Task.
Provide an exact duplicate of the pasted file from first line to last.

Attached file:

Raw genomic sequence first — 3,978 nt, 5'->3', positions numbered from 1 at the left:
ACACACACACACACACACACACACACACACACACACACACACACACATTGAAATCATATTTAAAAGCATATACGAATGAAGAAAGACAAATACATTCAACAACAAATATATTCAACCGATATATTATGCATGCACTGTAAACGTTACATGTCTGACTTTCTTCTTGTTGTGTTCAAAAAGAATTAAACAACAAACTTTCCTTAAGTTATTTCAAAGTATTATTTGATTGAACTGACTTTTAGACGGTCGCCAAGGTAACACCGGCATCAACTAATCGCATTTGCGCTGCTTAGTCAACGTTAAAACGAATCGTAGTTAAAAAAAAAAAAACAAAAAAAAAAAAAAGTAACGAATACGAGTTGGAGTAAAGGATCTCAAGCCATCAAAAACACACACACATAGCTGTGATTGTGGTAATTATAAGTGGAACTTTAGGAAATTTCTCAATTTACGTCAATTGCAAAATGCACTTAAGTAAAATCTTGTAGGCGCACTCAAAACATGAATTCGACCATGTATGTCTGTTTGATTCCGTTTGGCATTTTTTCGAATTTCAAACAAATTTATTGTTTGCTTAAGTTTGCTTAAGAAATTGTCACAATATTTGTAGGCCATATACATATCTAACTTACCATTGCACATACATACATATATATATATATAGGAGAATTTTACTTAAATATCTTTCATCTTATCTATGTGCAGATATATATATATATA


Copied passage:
Raw genomic sequence first — 3,978 nt, 5'->3', positions numbered from 1 at the left:
ACACACACACACACACACACACACACACACACACACACACACACACATTGAAATCATATTTAAAAGCATATACGAATGAAGAAAGACAAATACATTCAACAACAAATATATTCAACCGATATATTATGCATGCACTGTAAACGTTACATGTCTGACTTTCTTCTTGTTGTGTTCAAAAAGAATTAAACAACAAACTTTCCTTAAGTTATTTCAAAGTATTATTTGATTGAACTGACTTTTAGACGGTCGCCAAGGTAACACCGGCATCAACTAATCGCATTTGCGCTGCTTAGTCAACGTTAAAACGAATCGTAGTTAAAAAAAAAAAAACAAAAAAAAAAAAAAGTAACGAATACGAGTTGGAGTAAAGGATCTCAAGCCATCAAAAACACACACACATAGCTGTGATTGTGGTAATTATAAGTGGAACTTTAGGAAATTTCTCAATTTACGTCAATTGCAAAATGCACTTAAGTAAAATCTTGTAGGCGCACTCAAAACATGAATTCGACCATGTATGTCTGTTTGATTCCGTTTGGCATTTTTTCGAATTTCAAACAAATTTATTGTTTGCTTAAGTTTGCTTAAGAAATTGTCACAATATTTGTAGGCCATATACATATCTAACTTACCATTGCACATACATACATATATATATATATAGGAGAATTTTACTTAAATATCTTTCATCTTATCTATGTGCAGATATATATATATATA